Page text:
Mindset is important. Under stress the human body is capable of amazing things. But you can have all the mindset in the world and still have your body fail because it lacks the physical capacity to accomplish the task you’ve set out. I can have all the mindset in the world to run a marathon, but if I haven’t trained my body I’ll fail. I have the right mindset to dead lift 350 pounds, but if I try it tomorrow I’ll fail because I’m quite literally not strong enough.
Mindset is hugely important. But the kind of people who say that mindset can overcome a lack of physical ability and training are the sort of people who’ve never spent any real time testing and improving their physical abilities. Bottom line: I can have the right mindset to shoot a 4.00 second El Pres but if I don’t put in the time and training to get there, “mindset” just becomes a code word for self-delusion.
There are two overarching types of mindset, positive and negative. The “I think I can” vs “I think I can’t” and for the purpose of this discussion we’ll eliminate the negative mindset entirely. It is an absolute truth that if you believe you can’t do something, you won’t. But because the negative mind is so powerful, people often assume that the inverse is true: if I believe I can do something, I will! This sort of Little Engine that Could philosophy is fine for 2nd graders, but it doesn’t have a place in performance training. What mindset should do, what the right mindset will do is allow you to unlock the limits of your trained physical capacity. Here are two examples pulled from running:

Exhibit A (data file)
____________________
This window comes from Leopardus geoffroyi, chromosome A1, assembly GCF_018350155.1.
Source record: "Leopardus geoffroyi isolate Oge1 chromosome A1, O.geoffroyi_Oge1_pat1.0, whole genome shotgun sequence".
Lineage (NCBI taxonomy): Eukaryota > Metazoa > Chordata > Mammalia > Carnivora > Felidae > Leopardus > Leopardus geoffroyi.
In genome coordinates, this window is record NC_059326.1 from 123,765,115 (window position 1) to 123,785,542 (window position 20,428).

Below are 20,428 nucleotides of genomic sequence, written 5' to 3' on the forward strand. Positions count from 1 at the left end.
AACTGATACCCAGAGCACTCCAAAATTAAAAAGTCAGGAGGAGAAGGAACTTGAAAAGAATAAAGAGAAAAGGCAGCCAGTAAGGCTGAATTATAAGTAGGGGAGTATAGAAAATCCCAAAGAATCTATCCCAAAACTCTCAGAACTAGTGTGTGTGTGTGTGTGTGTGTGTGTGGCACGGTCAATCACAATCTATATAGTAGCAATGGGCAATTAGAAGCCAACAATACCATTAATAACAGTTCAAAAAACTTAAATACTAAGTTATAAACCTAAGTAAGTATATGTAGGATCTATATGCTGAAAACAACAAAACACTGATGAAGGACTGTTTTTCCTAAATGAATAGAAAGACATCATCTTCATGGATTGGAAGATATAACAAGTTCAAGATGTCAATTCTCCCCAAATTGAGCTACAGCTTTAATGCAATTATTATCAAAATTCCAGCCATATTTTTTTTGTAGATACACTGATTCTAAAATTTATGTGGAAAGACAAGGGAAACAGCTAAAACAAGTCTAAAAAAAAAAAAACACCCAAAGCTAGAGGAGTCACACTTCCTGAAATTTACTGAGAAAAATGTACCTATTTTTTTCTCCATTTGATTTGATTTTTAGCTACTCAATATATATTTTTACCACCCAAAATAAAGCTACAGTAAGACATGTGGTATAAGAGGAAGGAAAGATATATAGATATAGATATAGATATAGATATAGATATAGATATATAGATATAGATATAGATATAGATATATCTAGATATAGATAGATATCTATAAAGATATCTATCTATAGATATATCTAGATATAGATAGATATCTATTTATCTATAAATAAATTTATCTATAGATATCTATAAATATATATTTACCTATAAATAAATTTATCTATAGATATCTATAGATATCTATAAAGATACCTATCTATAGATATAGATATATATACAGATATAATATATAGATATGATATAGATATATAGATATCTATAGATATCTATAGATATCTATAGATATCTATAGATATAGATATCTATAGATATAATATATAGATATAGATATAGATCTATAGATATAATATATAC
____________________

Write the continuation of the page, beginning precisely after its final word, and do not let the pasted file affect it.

- I want to run a 25k race. My training plan never has me run more than 5k. But I BELIEVE I can run 25k. On race day, at 5k I tell myself “you can do this” and push myself past what I’ve trained to do. I reach 10k, and I then I fail because mindset doesn’t push blood into my legs.
- I want to run a 5k race. My training plan has me run various distances, up to and including 5k. On race day, I say “I want to run this race in under 30 minutes” even though my best time in practice for an entire 5k is 30:30. But I also know I can run a 3k race in 15 minutes, and I can run a single kilometer as fast as 4:30. So on race day, I go out knowing my performance capabilities, and push a little harder to string together 5 consecutive legs of 5:45 kilometers, and I accomplish my goal with a 28:45.
In both instances I had “good” mindset, but in the first I was just deluding myself because I had no idea what my actual performance capabilities were. The same applies to shooting, and I’ll use an actual real example of myself. In 2013, I shot Single Stack Nationals for the first time. I wanted to win B-class, and I believed that I had the necessary shooting skills to pull it off. I was wrong, and finished 6th in my class. I didn’t fail because of my mindset, I failed because I wasn’t good enough at shooting. I lacked the physical skills to accomplish my goal, in part because I didn’t understand the level I needed to be able to perform to in order to win.
“But Caleb”, you’re saying “What about those soldiers who overcome incredible odds in spite of serious injuries to prevail?” Oh, you mean those guys whose job and training revolves around being able to defeat a determined foe in the worst conditions? Yes, they had great mindset…because they understood what they were capable of under optimal circumstances and were able to adapt when the situation went pear shaped. That’s the key thing to remember about mindset: you can have all the positive mindset in the world, but unless you know what you’re capable of under optimal circumstances, having a good mindset won’t help you when you’re under stress.
Mindset allows you to access your maximum trained potential. If you don’t know how fast you can run a mile, all the mindset in the world won’t help you run a marathon. Mindset isn’t some magical thinking that turns average, doughy citizens into SheepDog Warrior Protectors. It’s a function of a disciplined mind and a solid training regimen.